Does the political correctness rule really apply to movies?
Early in June the news site Emerging Europe (EE) posted an article, “Hollywood’s dreadful representation of women from Eastern Europe needs to end”. In it, Milana Nikolova writes about the 2020 film Borat: Subsequent Moviefilm and the success of Bulgarian actress Maria Bakalova (who plays Borat’s daughter). Although the topic is not new, the points made are thought-provoking.
Nikolova notes that “…while some Hollywood actors with an immigrant background often wear their ethnic identity as a badge of honour and even represent their culture while in character, actors with an Eastern European background are most often completely stripped of their cultural identity.” My question would be, is the preservation of cultural identity possible or even necessary in the “fake” world of movies?
Nikolova also interviewed Claudia Sadowski-Smith, a professor of English and American Studies at Arizona State University, and author of The New Immigrant Whiteness: Race, Neoliberalism, and Post-Soviet Migration to the United States. The professor tells EE that “Representations of Eastern Europeans as mobsters and terrorists became more widespread in the 2000s as a ‘stand in’ for representations of West Asians because it is less ‘controversial’ to make fun of and stereotype Eastern Europeans”. Bakalova stands by the assertion that the film set out to ridicule Americans who are ignorant to the outside world rather than people from the region she is representing – which is a good point. However, Sadowski-Smith wonders if this is the true cultural impact of the film. “Every time a stereotype is mentioned, even if it is for the point of critique, it is reinscribed or in some cases even introduced to some audiences who may not even know that the stereotype existed in the first place,” she says. She further notes that there are many stereotypes about women from the region we refer to as emerging Europe. (I would say to this: where aren’t there stereotypes? Are Lithuanians exempt because we’re actually from Northern Europe?)
While Eastern European men are frequently represented as violent, drunks or aggressors, Eastern European women’s whiteness and womanhood have led to depictions of heightened sexualization and objectification. “There is definitely the idea that such women are ‘golddiggers’ but also that they will integrate themselves easily into the dominant ‘white’ and largely still conservative US culture,” she says. She ends with questions pinpointing the problems she perceives: “Why can’t critical cultural representations function without reaffirming stereotypes and move to a new place that does not depend on them? Also, why can’t we have less stereotypical representations of Eastern European women at this point in time when we are becoming more aware of the power that harmful forms of cultural discourse have had with regards to other groups?”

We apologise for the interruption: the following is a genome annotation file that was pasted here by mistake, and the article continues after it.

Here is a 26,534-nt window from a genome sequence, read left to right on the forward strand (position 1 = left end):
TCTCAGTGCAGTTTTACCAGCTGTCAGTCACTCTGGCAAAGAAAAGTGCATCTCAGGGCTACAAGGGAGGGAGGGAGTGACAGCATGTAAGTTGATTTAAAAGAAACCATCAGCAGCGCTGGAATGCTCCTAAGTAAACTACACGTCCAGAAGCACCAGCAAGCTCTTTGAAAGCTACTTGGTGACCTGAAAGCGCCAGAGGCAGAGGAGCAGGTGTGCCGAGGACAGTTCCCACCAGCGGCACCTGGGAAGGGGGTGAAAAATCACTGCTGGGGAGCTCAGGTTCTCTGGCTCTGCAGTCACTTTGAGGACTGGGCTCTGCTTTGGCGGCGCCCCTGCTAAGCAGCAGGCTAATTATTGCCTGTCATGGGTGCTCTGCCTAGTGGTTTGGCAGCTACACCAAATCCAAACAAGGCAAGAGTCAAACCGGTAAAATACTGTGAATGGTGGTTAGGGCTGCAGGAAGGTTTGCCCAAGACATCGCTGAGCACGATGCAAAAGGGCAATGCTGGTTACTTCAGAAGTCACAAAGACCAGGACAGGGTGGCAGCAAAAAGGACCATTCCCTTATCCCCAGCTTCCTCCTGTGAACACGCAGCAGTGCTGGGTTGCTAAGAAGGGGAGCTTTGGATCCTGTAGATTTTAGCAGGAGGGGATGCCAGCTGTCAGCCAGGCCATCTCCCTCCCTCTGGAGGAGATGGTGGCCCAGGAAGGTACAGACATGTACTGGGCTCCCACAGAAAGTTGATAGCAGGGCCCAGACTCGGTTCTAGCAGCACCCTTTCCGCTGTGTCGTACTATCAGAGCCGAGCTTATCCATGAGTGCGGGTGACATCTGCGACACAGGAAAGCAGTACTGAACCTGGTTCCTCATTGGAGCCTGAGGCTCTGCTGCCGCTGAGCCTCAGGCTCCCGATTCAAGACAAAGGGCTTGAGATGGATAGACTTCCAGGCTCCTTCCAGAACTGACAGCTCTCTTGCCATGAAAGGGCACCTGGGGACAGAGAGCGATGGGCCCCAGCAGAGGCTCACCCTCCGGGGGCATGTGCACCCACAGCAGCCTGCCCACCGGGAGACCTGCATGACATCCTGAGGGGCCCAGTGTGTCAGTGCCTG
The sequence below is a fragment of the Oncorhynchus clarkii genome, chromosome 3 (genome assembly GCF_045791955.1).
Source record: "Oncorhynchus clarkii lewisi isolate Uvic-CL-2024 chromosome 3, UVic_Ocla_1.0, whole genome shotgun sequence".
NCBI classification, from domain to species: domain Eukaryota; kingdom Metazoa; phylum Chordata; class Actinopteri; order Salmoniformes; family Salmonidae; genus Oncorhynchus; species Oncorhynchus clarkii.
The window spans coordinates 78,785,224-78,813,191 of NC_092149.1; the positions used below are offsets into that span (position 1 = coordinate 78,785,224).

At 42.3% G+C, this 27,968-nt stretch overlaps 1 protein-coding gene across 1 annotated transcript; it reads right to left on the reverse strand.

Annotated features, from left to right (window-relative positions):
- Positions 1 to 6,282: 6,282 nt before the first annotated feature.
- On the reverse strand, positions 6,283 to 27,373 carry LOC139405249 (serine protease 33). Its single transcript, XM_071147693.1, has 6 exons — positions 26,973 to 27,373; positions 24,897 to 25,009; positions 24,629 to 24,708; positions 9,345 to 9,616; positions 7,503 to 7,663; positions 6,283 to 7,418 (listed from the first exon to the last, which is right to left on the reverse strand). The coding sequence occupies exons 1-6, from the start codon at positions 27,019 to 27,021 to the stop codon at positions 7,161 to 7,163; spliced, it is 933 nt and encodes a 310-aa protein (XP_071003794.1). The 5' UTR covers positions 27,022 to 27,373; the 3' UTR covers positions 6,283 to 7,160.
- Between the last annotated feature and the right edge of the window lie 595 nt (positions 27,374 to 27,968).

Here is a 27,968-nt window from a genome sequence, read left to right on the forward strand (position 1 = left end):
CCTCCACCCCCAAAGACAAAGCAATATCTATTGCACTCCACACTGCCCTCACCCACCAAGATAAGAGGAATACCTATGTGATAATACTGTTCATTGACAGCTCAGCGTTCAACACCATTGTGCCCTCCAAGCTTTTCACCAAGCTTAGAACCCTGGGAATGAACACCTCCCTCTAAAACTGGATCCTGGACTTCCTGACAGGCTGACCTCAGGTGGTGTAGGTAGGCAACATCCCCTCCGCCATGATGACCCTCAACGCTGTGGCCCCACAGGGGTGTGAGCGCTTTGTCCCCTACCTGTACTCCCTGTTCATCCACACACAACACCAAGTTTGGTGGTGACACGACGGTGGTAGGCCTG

These are valid questions, but on the other hand, are we forgetting that controversy is what sells movies and books? Conflict is what any good story turns on. Some stories reach into our hearts and touch us, others transport us to a place where we can forget our troubles – or be happy the troubles depicted are not ours. Some stories are just silly, and their purpose is only to distract us from reality.
Movies are the realm of fantasy and escape. Have you noticed? Nearly every woman has a “good figure”, perfect clothes, hair and makeup, even in bed. On what planet? Stereotypes are rampant in the movie world. From the beginning of time creatives have used their medium to purposely minimize, exaggerate or mock the world they see around them. If you take away the satire and rely strictly on political correctness – what would entertainment be for the average person, who needs a break from the everyday world? Movies can be “cultural representations” and reflections of society – but real only in travelogues or other documentaries. And unless you’re reading radical literature or press, everyone in the news media is currently doing their best to avoid gender and ethnic bias.
But the crux of the matter is deeper, and it’s omnipresent. The problem is not just in movies.
June has been a brutal month in Canada, whose polite and “pc” image has suffered harshly from revelations about the life-shattering and sometimes fatal abuse of indigenous children at residential schools, perpetrated until the 90’s in the West; about the targeted murder of an innocent Muslim family in London, Ontario; about a shooting at a birthday party where small children were injured in Toronto. Evidently prejudice, abuse and gun violence is not foreign to Canadians. Many of us are inclined to think that this is only typical in the US and – elsewhere, just not here. Historically, prejudice is everywhere. Welcome to reality.
The source of intolerant attitudes is not ridiculous movies about women from a particular region, we are. We are the problem. It is not news to anyone that children learn prejudice from their parents. From body-image to social bias of any kind, the precarious burden of teaching tolerance is on the shoulders of every parent. Listen carefully to the comments you make about others in front of your children. The movies you watch with them. The jokes they listen to you laugh about with your friends. The attitudes you have adopted from your own parents. And decide what’s most important for your children to hear. RJ